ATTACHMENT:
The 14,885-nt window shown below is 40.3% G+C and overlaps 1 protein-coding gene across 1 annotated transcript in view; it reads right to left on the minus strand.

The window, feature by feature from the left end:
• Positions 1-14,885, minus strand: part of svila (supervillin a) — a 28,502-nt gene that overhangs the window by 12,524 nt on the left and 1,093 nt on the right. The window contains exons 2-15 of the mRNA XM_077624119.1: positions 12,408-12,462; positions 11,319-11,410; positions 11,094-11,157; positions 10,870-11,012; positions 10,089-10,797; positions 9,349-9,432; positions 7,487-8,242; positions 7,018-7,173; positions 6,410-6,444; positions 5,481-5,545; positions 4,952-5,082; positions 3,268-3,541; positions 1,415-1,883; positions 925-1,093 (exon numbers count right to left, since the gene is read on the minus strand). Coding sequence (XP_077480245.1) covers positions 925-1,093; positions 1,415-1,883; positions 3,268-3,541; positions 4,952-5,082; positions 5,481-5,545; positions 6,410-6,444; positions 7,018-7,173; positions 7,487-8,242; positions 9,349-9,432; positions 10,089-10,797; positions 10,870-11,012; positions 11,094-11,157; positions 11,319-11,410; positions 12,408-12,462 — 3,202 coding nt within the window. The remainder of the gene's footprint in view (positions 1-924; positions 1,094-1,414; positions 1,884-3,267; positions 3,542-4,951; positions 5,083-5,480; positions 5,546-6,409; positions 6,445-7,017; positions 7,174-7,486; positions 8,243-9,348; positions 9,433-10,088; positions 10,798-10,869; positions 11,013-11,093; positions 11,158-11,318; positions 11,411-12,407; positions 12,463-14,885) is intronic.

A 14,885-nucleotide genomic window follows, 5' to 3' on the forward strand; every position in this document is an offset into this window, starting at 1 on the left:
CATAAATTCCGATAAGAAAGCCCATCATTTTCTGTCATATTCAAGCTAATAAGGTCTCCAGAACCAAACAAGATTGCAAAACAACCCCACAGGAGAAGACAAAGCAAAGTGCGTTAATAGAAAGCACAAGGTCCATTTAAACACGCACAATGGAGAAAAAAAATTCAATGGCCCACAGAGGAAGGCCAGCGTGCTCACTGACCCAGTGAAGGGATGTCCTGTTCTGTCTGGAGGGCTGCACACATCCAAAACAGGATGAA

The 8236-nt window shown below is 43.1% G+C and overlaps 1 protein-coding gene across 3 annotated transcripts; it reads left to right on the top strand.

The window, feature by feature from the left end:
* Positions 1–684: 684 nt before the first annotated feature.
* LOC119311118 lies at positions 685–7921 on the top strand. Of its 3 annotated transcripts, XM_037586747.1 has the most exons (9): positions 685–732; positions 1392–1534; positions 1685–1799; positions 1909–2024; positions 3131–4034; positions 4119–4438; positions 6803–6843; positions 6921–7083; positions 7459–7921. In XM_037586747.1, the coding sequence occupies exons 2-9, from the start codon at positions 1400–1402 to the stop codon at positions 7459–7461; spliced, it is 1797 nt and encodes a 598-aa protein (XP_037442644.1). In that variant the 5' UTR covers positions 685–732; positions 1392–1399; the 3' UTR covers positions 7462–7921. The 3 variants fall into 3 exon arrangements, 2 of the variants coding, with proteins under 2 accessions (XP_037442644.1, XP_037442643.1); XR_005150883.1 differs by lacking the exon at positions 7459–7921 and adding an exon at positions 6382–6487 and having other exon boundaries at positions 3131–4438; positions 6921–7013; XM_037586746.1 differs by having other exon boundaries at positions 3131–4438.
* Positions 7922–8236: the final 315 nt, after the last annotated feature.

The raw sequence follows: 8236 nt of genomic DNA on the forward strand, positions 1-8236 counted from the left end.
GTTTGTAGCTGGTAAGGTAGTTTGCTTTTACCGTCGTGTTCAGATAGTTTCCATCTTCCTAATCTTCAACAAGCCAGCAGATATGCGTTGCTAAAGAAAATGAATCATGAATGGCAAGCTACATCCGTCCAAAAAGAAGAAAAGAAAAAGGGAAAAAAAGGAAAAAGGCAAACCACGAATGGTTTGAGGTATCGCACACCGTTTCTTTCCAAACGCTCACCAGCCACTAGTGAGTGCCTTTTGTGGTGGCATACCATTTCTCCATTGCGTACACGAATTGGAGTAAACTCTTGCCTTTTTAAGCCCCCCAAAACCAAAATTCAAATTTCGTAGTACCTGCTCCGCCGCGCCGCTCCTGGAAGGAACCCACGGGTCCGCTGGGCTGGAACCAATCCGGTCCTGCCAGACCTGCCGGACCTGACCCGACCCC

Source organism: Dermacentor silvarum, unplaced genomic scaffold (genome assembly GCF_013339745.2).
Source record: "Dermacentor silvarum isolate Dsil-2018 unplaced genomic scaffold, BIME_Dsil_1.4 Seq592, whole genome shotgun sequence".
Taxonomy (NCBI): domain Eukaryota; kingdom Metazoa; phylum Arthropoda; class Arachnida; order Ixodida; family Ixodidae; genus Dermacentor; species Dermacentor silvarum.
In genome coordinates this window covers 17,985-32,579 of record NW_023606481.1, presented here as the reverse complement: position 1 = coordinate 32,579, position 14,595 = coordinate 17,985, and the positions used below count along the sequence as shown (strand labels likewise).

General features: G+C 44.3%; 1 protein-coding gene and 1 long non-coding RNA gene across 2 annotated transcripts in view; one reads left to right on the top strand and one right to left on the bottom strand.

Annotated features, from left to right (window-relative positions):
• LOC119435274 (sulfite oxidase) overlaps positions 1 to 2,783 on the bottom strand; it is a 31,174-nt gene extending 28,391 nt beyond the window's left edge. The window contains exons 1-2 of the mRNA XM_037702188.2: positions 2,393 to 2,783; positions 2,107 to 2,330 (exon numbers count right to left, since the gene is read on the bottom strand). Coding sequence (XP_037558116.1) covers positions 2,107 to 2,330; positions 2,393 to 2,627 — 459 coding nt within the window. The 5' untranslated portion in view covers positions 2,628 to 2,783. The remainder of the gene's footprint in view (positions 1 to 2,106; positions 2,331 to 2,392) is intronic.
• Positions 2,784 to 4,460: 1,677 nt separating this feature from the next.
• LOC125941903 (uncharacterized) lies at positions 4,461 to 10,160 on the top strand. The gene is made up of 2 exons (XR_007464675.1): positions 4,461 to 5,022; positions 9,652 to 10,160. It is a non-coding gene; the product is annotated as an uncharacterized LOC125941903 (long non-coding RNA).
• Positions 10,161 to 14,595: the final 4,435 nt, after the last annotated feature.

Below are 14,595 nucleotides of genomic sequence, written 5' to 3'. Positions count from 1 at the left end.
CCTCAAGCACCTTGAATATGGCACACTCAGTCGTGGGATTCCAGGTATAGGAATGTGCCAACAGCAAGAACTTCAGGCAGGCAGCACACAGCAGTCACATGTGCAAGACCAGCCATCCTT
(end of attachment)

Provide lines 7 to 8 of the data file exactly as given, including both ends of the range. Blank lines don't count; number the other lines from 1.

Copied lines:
The window, feature by feature from the left end:
* Positions 1–684: 684 nt before the first annotated feature.